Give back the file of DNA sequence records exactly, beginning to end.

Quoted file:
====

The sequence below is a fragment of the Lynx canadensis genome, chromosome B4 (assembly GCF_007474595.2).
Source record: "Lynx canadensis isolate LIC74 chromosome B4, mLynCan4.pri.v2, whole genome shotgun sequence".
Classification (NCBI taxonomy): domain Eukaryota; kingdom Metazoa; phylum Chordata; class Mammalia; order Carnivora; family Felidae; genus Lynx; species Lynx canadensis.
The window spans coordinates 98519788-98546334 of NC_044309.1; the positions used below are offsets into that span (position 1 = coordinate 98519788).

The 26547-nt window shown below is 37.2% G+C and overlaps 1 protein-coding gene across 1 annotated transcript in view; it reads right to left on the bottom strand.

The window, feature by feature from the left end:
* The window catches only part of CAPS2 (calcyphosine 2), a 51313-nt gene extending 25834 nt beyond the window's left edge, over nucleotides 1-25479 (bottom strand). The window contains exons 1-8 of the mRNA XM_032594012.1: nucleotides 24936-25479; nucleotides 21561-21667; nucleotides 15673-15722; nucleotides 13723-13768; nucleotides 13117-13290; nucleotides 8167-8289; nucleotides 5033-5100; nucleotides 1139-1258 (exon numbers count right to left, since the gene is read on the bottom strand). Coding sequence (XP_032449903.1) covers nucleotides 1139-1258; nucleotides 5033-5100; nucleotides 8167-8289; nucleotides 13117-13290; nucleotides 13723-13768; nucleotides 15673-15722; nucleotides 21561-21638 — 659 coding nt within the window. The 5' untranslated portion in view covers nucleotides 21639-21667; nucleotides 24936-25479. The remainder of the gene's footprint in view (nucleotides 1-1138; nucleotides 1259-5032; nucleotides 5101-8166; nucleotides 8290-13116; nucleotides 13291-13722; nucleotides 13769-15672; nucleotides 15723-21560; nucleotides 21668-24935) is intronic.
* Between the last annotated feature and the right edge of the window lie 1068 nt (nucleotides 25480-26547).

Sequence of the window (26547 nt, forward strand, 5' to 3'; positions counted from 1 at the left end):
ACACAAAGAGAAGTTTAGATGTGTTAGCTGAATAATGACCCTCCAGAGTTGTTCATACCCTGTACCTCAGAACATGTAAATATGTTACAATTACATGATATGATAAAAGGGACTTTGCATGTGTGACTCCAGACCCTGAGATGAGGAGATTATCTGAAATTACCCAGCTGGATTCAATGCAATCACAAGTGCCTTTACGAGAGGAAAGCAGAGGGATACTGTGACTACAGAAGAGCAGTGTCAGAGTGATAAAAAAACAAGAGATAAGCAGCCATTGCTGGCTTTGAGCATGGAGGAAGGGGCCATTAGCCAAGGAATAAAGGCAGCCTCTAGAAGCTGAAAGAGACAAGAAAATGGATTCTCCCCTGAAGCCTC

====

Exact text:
The sequence below is a fragment of the Lynx canadensis genome, chromosome B4 (assembly GCF_007474595.2).
Source record: "Lynx canadensis isolate LIC74 chromosome B4, mLynCan4.pri.v2, whole genome shotgun sequence".
Classification (NCBI taxonomy): domain Eukaryota; kingdom Metazoa; phylum Chordata; class Mammalia; order Carnivora; family Felidae; genus Lynx; species Lynx canadensis.
The window spans coordinates 98519788-98546334 of NC_044309.1; the positions used below are offsets into that span (position 1 = coordinate 98519788).

The 26547-nt window shown below is 37.2% G+C and overlaps 1 protein-coding gene across 1 annotated transcript in view; it reads right to left on the bottom strand.

The window, feature by feature from the left end:
* The window catches only part of CAPS2 (calcyphosine 2), a 51313-nt gene extending 25834 nt beyond the window's left edge, over nucleotides 1-25479 (bottom strand). The window contains exons 1-8 of the mRNA XM_032594012.1: nucleotides 24936-25479; nucleotides 21561-21667; nucleotides 15673-15722; nucleotides 13723-13768; nucleotides 13117-13290; nucleotides 8167-8289; nucleotides 5033-5100; nucleotides 1139-1258 (exon numbers count right to left, since the gene is read on the bottom strand). Coding sequence (XP_032449903.1) covers nucleotides 1139-1258; nucleotides 5033-5100; nucleotides 8167-8289; nucleotides 13117-13290; nucleotides 13723-13768; nucleotides 15673-15722; nucleotides 21561-21638 — 659 coding nt within the window. The 5' untranslated portion in view covers nucleotides 21639-21667; nucleotides 24936-25479. The remainder of the gene's footprint in view (nucleotides 1-1138; nucleotides 1259-5032; nucleotides 5101-8166; nucleotides 8290-13116; nucleotides 13291-13722; nucleotides 13769-15672; nucleotides 15723-21560; nucleotides 21668-24935) is intronic.
* Between the last annotated feature and the right edge of the window lie 1068 nt (nucleotides 25480-26547).

Sequence of the window (26547 nt, forward strand, 5' to 3'; positions counted from 1 at the left end):
ACACAAAGAGAAGTTTAGATGTGTTAGCTGAATAATGACCCTCCAGAGTTGTTCATACCCTGTACCTCAGAACATGTAAATATGTTACAATTACATGATATGATAAAAGGGACTTTGCATGTGTGACTCCAGACCCTGAGATGAGGAGATTATCTGAAATTACCCAGCTGGATTCAATGCAATCACAAGTGCCTTTACGAGAGGAAAGCAGAGGGATACTGTGACTACAGAAGAGCAGTGTCAGAGTGATAAAAAAACAAGAGATAAGCAGCCATTGCTGGCTTTGAGCATGGAGGAAGGGGCCATTAGCCAAGGAATAAAGGCAGCCTCTAGAAGCTGAAAGAGACAAGAAAATGGATTCTCCCCTGAAGCCTC